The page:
Ignatius1982
Share onwards with anyone
Katy1979
[no permission]

The client application 103 and/or serving application 105 is/are configured to respect the permissions specified by the permissions model. A conversation conducted through the communication service provided by the client application 103 and any associated server 104, cannot be shared out to other services or destinations (such as social media sites) without conforming to the permissions for that content item. Thus the person adding the content to the conversation chat is made the “owner” and has control over permissions to share his or her content out to other services or destinations as he or she wishes. Further, in embodiments the person sharing the content may, as the “owner”, retain full rights by default so that they may take any action at any later time on any content which they have shared into the conversation.

When a content item is initially shared into a conversation by the source user (the “sharer”), in embodiments the permission model is automatically set by default (by the source user's client 103 or serving application 105) to block any sharing or other making available of the content item outside of the conversation (or at least is set to the most restricted level). To obtain a greater degree of permission, a participant who receives the item within the conversation (the “sharee”) must request the desired permission from the source user. In other words, content inside the communication service provided by the client 103 and any associated server 104 is “sandboxed” to remain within that service by default. Other participants in the conversation have to request permissions from the owner before they can copy the content out of the particular client application 103 and send it to another service or destination.

In embodiments, a permissions messaging mechanism is incorporated into the client application 103. Referring by way of example to FIGS. 2 and 3, the permission messaging mechanism includes a user interface element 204, 206 that is presented to the receiving participant of the conversation (the “sharee”) as being attached to or at least in some way associated with the received content item, e.g. overlaid on or placed alongside a shared picture. For example this user interface element may comprise a button 204 which when activated (e.g. clicked or tapped) summons a drop-down menu 206, the menu 206 presenting the receiving participant (the “sharee”) with a plurality of permissions which he or she may select to request from the source user (the “sharer”).

The permission messaging mechanism also comprises a message type of the client application's messaging scheme, being an additional message type defined for requesting and granting (or denying) permissions in relation to content shared within a conversation. E.g. if the client application supports a set of message types such as IM, video call, voicemail, etc., then an additional permissions message type may be added to this set. When the requesting participant of the conversation (the “sharee”) actuates the user interface element 204, 206 to request permission, the client 103 at the respective terminal 102b generates a request message of the permissions message type, which it sends over the network 101 to the client 103 on the source user's terminal 102a (in embodiments via the serving application 105 on the server 104, though not in all possible implementations). In response, at the source user's terminal 102a, the client 103 presents another user interface element 302, 304, 306 of the permissions messaging mechanism, allowing the source user to select whether to grant permission. For example this may comprise a box 302 or other such on-screen message comprising a pair of buttons 304, 206, presenting the source user with the option to either accept or decline the request respectively. N.B. the permissions requesting message and the permissions granting message could either appear in the same conversation as all the other messages, or could be exchanged one-on-one between the requester and the owner but still through the same communication application 103.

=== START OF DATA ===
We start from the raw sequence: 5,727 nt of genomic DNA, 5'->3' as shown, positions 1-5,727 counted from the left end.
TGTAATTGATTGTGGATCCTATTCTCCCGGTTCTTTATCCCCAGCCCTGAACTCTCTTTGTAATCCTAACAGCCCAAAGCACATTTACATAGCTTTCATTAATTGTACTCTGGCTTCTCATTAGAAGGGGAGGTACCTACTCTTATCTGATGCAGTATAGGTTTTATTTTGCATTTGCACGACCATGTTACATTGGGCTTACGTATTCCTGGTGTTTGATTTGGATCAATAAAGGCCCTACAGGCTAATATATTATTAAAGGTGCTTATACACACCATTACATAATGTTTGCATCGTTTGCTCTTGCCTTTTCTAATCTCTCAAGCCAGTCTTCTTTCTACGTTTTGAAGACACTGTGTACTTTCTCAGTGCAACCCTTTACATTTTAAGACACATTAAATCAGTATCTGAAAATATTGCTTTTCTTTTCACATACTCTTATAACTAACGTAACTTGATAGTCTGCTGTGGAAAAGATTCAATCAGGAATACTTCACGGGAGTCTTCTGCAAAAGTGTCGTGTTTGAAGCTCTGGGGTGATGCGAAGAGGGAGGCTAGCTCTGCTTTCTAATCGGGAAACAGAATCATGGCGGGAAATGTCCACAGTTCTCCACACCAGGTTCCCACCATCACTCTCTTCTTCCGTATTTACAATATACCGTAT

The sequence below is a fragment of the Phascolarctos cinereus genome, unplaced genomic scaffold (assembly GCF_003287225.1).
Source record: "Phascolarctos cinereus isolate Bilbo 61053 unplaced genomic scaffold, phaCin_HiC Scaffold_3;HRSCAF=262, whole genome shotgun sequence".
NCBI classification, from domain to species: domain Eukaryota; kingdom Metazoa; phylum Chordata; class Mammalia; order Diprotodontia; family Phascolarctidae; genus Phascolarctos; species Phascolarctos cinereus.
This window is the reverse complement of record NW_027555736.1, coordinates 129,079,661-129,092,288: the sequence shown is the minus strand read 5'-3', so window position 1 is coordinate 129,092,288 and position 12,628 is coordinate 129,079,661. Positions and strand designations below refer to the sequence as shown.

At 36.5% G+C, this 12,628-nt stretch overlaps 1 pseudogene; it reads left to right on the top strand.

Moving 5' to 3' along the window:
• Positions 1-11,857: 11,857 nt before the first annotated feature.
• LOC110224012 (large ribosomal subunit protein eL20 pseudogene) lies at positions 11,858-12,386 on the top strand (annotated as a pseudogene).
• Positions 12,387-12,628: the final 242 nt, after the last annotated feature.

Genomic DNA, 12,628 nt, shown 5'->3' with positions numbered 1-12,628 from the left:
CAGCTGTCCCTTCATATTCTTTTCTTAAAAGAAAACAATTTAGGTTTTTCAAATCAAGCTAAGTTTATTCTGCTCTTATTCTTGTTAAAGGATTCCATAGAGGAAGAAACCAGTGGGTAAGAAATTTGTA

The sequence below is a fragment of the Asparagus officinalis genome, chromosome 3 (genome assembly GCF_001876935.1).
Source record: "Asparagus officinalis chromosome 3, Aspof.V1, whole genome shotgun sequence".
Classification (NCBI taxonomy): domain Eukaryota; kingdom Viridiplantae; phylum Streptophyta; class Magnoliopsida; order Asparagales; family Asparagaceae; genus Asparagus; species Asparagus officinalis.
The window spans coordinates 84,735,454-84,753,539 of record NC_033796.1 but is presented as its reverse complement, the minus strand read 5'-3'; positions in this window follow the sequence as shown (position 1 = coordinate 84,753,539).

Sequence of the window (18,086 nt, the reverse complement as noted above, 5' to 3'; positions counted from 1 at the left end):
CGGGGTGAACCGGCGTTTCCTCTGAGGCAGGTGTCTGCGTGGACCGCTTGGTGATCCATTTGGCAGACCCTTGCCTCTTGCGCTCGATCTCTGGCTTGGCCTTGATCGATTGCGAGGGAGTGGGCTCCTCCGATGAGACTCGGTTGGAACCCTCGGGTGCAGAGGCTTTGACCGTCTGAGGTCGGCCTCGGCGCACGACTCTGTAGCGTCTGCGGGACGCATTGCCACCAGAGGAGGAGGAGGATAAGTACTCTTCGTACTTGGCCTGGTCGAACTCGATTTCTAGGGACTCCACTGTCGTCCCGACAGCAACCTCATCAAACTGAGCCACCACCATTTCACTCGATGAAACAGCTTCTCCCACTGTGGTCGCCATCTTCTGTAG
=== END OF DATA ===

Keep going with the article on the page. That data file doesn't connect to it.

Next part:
If the source user accepts, then in response, the client 103 on the source user's terminal 102a generates an acceptance message of the permissions message type which it returns over the network 101 to the client 103 on the requesting user's terminal 102b (in embodiments via the serving application 105 on the server 104, though not in all possible implementations). The client 103 on the requesting user's terminal 102b then grants the relevant permission in accordance with the acceptance message. If the request is declined on the other hand, the client 103 on the source user's terminal 102a could respond with an explicit decline message of the permissions message type, or alternatively could just not respond so that the permission is left ungranted by default.

Thus permission is requested by the requesting participant of the conversation (the “sharee”) sending a message to the owner (the source user or “sharer”) within the same context as the conversation and messaging scheme of the client application 103, rather than the requesting user having to ask the owner by some separate means such as asking vocally or in person, sending an email, etc.